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Publication numberUS7080334 B2
Publication typeGrant
Application numberUS 10/435,129
Publication dateJul 18, 2006
Filing dateMay 9, 2003
Priority dateMay 9, 2003
Fee statusLapsed
Also published asUS20040225978
Publication number10435129, 435129, US 7080334 B2, US 7080334B2, US-B2-7080334, US7080334 B2, US7080334B2
InventorsYong Fan, Steve C. Huang, Ihao Chen
Original AssigneeIncentia Design Systems Corp.
Export CitationBiBTeX, EndNote, RefMan
External Links: USPTO, USPTO Assignment, Espacenet
Automatic clock gating insertion in an IC design
US 7080334 B2
Abstract
A computer implemented method is provided for deriving gated clock circuitry in an integrated circuit design, the method comprising: identifying a sequential element associated with a feedback loop in the design; producing a feedback loop signature associated with the feedback loop; wherein the signature includes an indication of feedback element instance type for each feedback element instance in the feedback loop, feedback position at each instance of a feedback element type in the feedback loop and a control signal for each instance of a feedback element type in the feedback loop; evaluating the feedback loop signature so as to generate associated stimulus logic; generating associated load logic; and inserting the generated stimulus logic to control a clock input to the sequential element; and inserting the generated load logic to provide a data input to the sequential element.
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Claims(37)
1. A computer implemented method of deriving gated clock circuitry in an integrated circuit design comprising:
identifying a sequential element in the design;
identifying multiple respective feedback loops in the design associated with the identified sequential element;
wherein each respective identified feedback loop alternatively provides load data or provide reload data to their associated sequential elements;
for each respective identified feedback loop,
producing a feedback loop signature associated with such sequential element, that indicates respective feedback elements associated with the feedback loop, indicates respective feedback positions at the indicated feedback elements associated with the feedback loop and indicates respective feedback control signals applied to the indicated feedback elements associated with the feedback loop;
evaluating the respective feedback loop signatures so as to generate associated stimulus logic that
receives as input at least one associated feedback loop control signal;
provides as output an associated clock control signal that has a clock enable value during clock intervals when an associated load value would be provided to such sequential element by its associated feedback loop and that has a clock disable value during clock intervals when an associated reload value would be provided to such sequential element by its associated feedback loop;
generating associated load logic, that
receives as input at least one associated feedback loop control signal; and
provides as output at least one load data signal during clock intervals when the associated stimulus logic signature produces an associated clock control signal with a clock enable value.
2. The method of claim 1,
wherein evaluating the feedback loop signature associated with such sequential element so as to generate associated stimulus logic involves calculation of a negation of logic required to reload a currently stored value back into such sequential element.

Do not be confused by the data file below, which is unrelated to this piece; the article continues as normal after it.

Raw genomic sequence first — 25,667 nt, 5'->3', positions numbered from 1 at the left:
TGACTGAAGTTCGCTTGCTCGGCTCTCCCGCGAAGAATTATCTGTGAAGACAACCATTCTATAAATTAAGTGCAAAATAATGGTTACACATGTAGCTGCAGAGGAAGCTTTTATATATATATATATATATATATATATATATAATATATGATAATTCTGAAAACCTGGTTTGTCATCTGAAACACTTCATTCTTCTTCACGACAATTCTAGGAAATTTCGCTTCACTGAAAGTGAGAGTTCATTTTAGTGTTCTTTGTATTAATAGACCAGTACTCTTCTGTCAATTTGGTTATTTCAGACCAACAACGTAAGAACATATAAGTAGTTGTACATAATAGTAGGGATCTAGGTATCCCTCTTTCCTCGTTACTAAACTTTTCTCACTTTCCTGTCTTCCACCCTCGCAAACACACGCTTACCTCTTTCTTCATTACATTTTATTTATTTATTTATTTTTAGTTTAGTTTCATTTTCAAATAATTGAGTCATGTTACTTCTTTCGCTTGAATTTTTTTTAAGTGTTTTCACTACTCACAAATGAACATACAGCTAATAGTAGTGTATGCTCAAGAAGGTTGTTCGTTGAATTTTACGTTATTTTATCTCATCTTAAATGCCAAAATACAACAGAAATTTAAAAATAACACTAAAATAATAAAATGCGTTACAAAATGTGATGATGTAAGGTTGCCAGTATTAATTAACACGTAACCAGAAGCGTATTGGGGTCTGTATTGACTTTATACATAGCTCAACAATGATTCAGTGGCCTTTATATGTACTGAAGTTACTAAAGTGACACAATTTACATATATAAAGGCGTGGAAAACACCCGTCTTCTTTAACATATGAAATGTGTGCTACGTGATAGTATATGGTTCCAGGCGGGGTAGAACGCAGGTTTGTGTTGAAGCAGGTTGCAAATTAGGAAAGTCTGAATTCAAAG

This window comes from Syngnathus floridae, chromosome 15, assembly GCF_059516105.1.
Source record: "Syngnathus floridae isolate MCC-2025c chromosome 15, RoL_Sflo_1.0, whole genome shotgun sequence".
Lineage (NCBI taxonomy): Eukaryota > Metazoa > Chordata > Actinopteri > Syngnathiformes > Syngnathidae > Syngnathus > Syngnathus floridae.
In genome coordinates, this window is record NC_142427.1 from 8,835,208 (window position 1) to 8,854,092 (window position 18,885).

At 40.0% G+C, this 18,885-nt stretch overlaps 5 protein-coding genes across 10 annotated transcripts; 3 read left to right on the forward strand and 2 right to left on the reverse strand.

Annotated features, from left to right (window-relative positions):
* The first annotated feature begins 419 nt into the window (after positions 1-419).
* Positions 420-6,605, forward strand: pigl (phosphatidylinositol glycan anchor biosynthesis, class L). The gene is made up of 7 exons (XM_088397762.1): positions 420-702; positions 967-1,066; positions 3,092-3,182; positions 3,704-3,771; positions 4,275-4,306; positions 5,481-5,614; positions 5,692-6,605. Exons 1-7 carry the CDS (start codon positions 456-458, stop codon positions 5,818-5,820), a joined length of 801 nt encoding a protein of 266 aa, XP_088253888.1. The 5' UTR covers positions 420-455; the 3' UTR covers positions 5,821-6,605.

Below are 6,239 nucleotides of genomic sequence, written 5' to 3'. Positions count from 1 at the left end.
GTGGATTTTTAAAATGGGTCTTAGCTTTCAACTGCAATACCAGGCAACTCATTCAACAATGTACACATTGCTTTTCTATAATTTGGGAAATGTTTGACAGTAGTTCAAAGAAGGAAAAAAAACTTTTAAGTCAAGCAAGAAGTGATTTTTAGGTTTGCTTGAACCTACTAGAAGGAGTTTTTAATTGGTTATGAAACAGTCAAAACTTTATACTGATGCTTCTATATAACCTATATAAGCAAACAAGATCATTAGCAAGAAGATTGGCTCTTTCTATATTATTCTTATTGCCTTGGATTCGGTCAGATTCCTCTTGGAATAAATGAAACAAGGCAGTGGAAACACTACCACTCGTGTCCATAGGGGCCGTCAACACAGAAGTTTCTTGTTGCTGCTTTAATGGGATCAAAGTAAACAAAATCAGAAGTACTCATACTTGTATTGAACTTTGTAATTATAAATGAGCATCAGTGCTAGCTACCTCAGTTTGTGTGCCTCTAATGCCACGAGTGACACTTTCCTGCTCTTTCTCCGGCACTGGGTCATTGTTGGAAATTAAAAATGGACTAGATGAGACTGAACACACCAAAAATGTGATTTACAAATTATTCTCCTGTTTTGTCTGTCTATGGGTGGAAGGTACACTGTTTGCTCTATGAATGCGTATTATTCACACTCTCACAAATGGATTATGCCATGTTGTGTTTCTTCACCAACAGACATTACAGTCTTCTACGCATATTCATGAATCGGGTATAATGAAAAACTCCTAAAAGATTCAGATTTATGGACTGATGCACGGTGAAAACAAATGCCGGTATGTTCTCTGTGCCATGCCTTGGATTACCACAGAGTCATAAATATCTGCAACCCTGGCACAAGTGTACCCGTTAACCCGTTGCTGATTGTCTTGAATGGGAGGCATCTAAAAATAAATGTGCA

3. The method of claim 1,
wherein evaluating the feedback loop signature associated with such sequential element so as to generate associated stimulus logic involves direct calculation of logic required to avoid reload of a currently stored value back into such sequential element.
4. The method of claim 1, further including:
receiving an integrated circuit design description that includes a register transfer level (RTL) description; and
converting the RTL description to an abstract representation of circuit design.
5. The method of claim 4,
wherein converting involves converting the RTL description to a generic netlist.
6. The method of claim 1,
wherein identifying feedback loops involves identifying each circuit path between a data output node and a data input node for the identified sequential elements.
7. The method of claim 1,
wherein each respective feedback element includes a multiplexer.
8. The method of claim 1, further including:
for each of the respective one or more identified sequential elements with at least one associated feed back loop, replacing at least one feedback element of the at least one associated feedback loop by,
inserting associated clock gating control logic into the design description;
wherein the associated clock gating control logic includes,
an associated gating control element,
associated generated stimulus logic, and
a clock signal source,
wherein the gating control element receives as input a clock control signal output by the associated generated stimulus logic and also receives as input a clock source signal provided by the clock source and provides as output a clock input signal to a clock input node of such sequential element; and
inserting into the design description associated generated load logic that provides an associated load data output signal as a data input to such associated sequential element.
9. The method of claim 1, further including:
comparing respective feedback loop signatures to identify one or more corresponding sets of sequential elements associated with respective equivalent feedback loops; and